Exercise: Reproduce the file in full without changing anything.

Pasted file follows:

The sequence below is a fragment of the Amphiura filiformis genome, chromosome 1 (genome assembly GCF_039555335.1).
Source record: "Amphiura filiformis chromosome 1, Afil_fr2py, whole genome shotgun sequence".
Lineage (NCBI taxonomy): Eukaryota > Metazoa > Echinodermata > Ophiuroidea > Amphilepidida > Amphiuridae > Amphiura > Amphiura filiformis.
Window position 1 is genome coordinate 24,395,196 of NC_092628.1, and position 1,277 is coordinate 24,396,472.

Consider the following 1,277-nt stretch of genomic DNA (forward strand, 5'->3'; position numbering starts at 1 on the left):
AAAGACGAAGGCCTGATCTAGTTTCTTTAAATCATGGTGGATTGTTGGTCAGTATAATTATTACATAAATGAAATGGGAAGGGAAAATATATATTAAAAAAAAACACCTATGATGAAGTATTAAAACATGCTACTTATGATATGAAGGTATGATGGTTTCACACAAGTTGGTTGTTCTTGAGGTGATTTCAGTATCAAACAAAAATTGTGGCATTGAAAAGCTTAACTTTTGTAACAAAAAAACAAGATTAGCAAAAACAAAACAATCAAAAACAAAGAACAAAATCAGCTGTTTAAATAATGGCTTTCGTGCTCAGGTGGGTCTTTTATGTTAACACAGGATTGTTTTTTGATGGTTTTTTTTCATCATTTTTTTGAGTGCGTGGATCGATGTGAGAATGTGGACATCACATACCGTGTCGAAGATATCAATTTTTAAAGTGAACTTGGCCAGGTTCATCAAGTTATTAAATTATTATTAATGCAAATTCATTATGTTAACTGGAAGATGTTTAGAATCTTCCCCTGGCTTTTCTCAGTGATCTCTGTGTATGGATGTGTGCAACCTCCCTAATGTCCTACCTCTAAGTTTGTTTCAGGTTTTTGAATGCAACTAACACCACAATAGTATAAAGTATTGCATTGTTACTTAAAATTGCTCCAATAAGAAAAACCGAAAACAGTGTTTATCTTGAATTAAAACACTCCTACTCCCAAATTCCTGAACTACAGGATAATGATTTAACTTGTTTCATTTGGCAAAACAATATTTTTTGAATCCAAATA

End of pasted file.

The sequence below is a fragment of the Amphiura filiformis genome, chromosome 1 (genome assembly GCF_039555335.1).
Source record: "Amphiura filiformis chromosome 1, Afil_fr2py, whole genome shotgun sequence".
Lineage (NCBI taxonomy): Eukaryota > Metazoa > Echinodermata > Ophiuroidea > Amphilepidida > Amphiuridae > Amphiura > Amphiura filiformis.
Window position 1 is genome coordinate 24,395,196 of NC_092628.1, and position 1,277 is coordinate 24,396,472.

Consider the following 1,277-nt stretch of genomic DNA (forward strand, 5'->3'; position numbering starts at 1 on the left):
AAAGACGAAGGCCTGATCTAGTTTCTTTAAATCATGGTGGATTGTTGGTCAGTATAATTATTACATAAATGAAATGGGAAGGGAAAATATATATTAAAAAAAAACACCTATGATGAAGTATTAAAACATGCTACTTATGATATGAAGGTATGATGGTTTCACACAAGTTGGTTGTTCTTGAGGTGATTTCAGTATCAAACAAAAATTGTGGCATTGAAAAGCTTAACTTTTGTAACAAAAAAACAAGATTAGCAAAAACAAAACAATCAAAAACAAAGAACAAAATCAGCTGTTTAAATAATGGCTTTCGTGCTCAGGTGGGTCTTTTATGTTAACACAGGATTGTTTTTTGATGGTTTTTTTTCATCATTTTTTTGAGTGCGTGGATCGATGTGAGAATGTGGACATCACATACCGTGTCGAAGATATCAATTTTTAAAGTGAACTTGGCCAGGTTCATCAAGTTATTAAATTATTATTAATGCAAATTCATTATGTTAACTGGAAGATGTTTAGAATCTTCCCCTGGCTTTTCTCAGTGATCTCTGTGTATGGATGTGTGCAACCTCCCTAATGTCCTACCTCTAAGTTTGTTTCAGGTTTTTGAATGCAACTAACACCACAATAGTATAAAGTATTGCATTGTTACTTAAAATTGCTCCAATAAGAAAAACCGAAAACAGTGTTTATCTTGAATTAAAACACTCCTACTCCCAAATTCCTGAACTACAGGATAATGATTTAACTTGTTTCATTTGGCAAAACAATATTTTTTGAATCCAAATA